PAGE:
Tuesday, April 5, 2011

The Nuclear Meltdown at Chernobyl

The Nuclear Meltdown at Chernobyl
How nuclear Plants Work:

·      Nuclear reactors are used to create heat by splitting atoms of elements, usually Uranium 235. This heat generated by the reactor is used to produce steam which turns a turbine that powers a generator. This generator creates electricity. Within the core of the nuclear reactor, fuel rods are inserted to control how much heat is being created within the reactor. (1) These fuel rods take away neutrons produced by the reactor to cool it down. There are also pressurized water-coolers that are used to cool down the reactor. (2) 

     Chernobyl Reactor:

       The Chernobyl reactor was a RBMK-1000 Soviet powered reactor near Pripat, Ukraine (3). This reactor is different because it was intended for plutonium and power production (2). This used a graphite moderated reactor that used water only for cooling. This reactor also used a Graphite moderator: graphite blocks that surrounded and separated the pressure tubes (the graphite slowed down the neutrons released during fission so that the fission chain reaction could be maintained). The  most dangerous part about this nuclear power plant was that it's Promt-Temperature Coefficient was positive.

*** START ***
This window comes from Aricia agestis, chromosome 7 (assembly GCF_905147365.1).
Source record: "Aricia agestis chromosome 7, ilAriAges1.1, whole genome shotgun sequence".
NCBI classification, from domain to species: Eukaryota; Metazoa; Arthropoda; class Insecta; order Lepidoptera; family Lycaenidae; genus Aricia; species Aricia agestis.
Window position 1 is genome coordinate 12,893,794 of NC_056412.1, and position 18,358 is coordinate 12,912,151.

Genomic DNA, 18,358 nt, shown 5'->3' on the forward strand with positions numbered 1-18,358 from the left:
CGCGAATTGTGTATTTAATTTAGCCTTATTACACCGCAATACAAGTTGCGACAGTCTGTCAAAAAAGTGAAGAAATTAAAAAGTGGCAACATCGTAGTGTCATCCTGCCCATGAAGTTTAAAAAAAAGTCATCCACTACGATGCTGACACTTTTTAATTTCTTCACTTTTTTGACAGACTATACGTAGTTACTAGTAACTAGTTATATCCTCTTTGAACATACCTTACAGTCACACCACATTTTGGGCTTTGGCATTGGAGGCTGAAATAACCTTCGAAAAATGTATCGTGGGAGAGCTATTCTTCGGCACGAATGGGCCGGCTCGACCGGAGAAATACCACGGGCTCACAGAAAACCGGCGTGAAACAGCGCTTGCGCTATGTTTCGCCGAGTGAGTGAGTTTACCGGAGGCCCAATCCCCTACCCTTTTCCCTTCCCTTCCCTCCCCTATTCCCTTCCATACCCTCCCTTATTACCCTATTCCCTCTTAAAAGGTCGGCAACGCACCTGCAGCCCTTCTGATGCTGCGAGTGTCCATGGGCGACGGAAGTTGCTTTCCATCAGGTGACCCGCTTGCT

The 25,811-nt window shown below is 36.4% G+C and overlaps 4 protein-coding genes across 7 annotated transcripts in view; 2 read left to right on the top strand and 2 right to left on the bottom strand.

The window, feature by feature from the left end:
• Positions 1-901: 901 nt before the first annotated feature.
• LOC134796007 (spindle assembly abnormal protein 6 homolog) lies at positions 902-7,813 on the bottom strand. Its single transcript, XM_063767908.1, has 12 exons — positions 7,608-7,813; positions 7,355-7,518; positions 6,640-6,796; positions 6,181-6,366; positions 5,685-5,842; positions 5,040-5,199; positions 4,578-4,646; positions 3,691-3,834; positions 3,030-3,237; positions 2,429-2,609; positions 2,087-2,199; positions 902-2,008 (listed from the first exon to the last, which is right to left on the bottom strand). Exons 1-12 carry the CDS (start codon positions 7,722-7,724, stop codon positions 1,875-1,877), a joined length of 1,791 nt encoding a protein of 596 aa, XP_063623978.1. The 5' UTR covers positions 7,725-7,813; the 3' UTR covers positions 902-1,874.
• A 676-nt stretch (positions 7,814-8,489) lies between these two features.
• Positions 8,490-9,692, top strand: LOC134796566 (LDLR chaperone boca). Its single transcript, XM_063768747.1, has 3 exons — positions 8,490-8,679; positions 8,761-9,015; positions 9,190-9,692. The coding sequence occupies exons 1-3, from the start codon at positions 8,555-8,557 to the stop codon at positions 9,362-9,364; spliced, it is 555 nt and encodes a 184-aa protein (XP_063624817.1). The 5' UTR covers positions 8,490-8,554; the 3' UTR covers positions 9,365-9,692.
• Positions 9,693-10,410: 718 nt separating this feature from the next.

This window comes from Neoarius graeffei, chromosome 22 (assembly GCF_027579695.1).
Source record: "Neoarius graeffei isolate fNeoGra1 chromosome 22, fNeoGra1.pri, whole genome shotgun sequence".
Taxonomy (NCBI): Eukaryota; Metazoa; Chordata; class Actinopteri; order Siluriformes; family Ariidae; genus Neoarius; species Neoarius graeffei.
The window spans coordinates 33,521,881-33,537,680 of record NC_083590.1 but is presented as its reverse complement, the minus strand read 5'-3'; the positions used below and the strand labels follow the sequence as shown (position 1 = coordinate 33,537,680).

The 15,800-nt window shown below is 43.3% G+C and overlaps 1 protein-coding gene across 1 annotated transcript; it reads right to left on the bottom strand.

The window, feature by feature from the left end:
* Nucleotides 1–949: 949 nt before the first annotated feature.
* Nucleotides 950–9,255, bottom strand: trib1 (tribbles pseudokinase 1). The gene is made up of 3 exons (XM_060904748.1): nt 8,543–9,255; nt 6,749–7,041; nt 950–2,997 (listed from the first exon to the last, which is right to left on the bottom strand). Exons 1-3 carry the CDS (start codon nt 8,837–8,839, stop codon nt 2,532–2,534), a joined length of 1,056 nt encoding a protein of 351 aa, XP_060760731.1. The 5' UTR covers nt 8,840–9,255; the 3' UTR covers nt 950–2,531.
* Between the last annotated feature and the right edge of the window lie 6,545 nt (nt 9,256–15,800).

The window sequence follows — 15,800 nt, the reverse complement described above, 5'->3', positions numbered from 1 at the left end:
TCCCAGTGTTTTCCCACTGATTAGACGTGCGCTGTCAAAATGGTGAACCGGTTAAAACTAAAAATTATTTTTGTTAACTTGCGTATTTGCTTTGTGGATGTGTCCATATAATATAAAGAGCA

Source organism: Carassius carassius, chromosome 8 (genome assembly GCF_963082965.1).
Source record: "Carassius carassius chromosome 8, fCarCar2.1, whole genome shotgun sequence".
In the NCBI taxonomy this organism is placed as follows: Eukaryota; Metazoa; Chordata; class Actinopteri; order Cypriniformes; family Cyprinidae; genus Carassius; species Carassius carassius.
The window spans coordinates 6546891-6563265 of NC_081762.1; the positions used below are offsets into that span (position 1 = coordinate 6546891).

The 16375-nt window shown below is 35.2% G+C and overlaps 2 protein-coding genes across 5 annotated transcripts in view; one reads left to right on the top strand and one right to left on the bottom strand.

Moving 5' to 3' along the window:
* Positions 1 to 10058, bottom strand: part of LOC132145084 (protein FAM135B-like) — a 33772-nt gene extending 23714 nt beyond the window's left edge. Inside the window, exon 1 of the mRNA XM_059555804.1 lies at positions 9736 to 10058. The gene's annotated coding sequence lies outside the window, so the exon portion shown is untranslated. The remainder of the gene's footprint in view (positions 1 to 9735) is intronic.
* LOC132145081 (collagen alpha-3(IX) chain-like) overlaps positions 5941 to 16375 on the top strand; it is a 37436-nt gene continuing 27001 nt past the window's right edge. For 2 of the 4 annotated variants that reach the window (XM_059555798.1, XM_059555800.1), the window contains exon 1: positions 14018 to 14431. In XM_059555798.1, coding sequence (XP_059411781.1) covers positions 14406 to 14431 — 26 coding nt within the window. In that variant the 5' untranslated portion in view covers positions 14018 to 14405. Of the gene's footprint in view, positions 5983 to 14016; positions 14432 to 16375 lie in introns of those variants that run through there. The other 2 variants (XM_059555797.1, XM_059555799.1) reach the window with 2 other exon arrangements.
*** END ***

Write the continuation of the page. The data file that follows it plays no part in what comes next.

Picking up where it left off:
Promt-Temperature Coefficient:
                             1. Being positive means as the reactor gets hotter, it gets more reactive and its power             increases which is very dangerous (3)
                             2. Most Plants are negative which means that the hotter the core gets, the more it wants to shut itself down (3)

      Another flaw in the Chernobyl reactor was its design of Control Rods. These control rods contained a poison (either Boron or Hafnium) that was inserted into channels between the graphite moderator and the Uranium to absorb neutrons and slow down the reaction. But, the tips of these control rods was not Boron poison, it was graphite. This means that control rods briefly increased the power of the reactor before bringing the reactor’s power, which was also dangerous. (3)
·   (7)
·     The Disaster at Chernobyl: